Participants in Liberty Mutual Group's $7 billion 401(k) plan filed a class-action lawsuit against the firm and the plan's administrative committee claiming they made irresponsible investment options and failed to properly monitor and control record-keeping fees in violation of ERISA.
The suit, filed April 10 in U.S. District Court in Boston, alleges that Liberty Mutual "allowed unreasonable expenses to be charged to participants for administration of the plan and for managed account services, and retained poorly performing investments that similarly situated fiduciaries removed from their plans."
Defendants are also accused of selecting and retaining "imprudent investment options" for the defined contribution plan. Examples cited include Sterling Capital Management's midcap value equity portfolio despite underperforming for years, and Wells Fargo's Government Money Market Fund as the plan's "only stable income investment option" even though there are several other stable value fund options available "with much higher returns in all markets."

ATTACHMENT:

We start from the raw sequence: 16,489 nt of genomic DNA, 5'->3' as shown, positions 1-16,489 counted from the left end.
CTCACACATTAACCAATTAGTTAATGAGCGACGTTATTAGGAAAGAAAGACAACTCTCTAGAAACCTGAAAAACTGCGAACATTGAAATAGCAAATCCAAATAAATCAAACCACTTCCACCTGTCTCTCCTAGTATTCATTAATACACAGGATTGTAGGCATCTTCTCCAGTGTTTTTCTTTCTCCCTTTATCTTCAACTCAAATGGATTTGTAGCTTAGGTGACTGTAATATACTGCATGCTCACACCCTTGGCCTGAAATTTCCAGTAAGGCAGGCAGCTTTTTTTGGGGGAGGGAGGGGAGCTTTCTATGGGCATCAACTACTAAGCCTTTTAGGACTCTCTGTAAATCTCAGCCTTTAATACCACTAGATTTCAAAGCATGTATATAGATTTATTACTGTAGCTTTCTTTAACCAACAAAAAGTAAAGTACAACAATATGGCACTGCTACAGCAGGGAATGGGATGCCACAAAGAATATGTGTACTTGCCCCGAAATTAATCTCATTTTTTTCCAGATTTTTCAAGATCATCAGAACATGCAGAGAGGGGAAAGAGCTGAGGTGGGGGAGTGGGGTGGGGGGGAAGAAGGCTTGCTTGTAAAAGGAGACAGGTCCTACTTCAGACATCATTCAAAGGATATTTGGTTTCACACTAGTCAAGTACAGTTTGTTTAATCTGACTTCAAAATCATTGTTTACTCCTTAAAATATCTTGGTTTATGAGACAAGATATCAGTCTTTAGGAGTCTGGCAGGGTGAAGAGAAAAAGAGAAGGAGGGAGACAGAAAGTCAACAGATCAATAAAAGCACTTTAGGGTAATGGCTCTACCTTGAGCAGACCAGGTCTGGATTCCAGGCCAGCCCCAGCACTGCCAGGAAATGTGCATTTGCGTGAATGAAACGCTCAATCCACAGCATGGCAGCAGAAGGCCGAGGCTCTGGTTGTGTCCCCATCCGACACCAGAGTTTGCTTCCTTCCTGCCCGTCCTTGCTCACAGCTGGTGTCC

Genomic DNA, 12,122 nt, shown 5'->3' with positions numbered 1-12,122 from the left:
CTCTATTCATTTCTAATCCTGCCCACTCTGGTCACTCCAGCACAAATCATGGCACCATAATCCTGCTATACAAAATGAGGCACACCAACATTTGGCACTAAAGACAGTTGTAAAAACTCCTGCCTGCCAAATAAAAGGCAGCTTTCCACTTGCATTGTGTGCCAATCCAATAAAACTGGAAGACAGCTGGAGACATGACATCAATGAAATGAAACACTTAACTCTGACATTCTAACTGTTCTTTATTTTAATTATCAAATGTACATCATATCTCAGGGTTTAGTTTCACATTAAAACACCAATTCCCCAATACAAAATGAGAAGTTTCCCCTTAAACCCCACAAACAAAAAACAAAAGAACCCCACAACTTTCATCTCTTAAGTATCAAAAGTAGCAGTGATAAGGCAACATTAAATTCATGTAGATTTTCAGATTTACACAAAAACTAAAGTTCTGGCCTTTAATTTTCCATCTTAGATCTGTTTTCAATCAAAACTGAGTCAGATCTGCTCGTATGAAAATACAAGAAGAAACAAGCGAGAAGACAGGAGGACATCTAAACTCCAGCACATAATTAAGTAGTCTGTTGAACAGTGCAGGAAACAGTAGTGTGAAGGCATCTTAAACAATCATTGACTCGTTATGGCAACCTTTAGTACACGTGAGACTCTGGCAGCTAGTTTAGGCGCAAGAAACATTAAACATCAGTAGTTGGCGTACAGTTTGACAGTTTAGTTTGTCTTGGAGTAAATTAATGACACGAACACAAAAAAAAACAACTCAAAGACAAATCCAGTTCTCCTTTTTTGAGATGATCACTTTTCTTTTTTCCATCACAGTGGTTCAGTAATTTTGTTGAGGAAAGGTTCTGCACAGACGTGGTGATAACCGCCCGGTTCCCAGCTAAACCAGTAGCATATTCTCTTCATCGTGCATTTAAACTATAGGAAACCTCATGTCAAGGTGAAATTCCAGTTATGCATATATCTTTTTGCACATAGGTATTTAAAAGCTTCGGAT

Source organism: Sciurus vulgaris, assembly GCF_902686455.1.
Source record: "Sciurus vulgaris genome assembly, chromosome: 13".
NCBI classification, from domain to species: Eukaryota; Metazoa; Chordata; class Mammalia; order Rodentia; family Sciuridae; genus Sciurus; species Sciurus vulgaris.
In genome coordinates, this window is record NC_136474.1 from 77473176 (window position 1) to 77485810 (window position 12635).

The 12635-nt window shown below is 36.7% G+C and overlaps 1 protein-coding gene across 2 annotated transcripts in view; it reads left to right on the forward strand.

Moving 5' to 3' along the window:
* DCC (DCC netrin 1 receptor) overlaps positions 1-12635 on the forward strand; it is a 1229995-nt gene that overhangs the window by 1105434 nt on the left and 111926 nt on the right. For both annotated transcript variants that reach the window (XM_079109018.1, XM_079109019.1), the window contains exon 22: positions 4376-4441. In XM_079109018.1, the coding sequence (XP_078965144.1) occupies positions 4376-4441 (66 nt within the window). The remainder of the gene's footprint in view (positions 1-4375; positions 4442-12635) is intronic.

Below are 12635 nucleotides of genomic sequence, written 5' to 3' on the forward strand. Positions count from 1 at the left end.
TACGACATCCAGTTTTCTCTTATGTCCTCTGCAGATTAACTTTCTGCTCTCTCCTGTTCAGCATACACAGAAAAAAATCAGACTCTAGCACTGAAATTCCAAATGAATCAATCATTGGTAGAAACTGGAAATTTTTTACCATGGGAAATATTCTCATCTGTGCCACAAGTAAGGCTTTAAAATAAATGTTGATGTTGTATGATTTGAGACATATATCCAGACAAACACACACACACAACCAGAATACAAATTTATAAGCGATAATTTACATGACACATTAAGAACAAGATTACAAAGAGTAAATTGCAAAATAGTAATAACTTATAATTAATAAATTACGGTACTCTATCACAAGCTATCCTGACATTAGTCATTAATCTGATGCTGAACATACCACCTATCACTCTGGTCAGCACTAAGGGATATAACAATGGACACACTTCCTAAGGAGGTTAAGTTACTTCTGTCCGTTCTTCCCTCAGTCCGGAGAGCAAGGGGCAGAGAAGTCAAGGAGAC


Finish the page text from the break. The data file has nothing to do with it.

The defendants' actions led to plan participants suffering significant financial losses, according to the class action.
“We look forward to bringing out the facts at trial, which show Liberty Mutual employees and retirees should receive compensation for their substantial losses,” said Jerome Schlichter, founding and managing partner of Schlichter Bogard & Denton and lead counsel for the plaintiffs.
A Liberty Mutual spokesman declined to comment.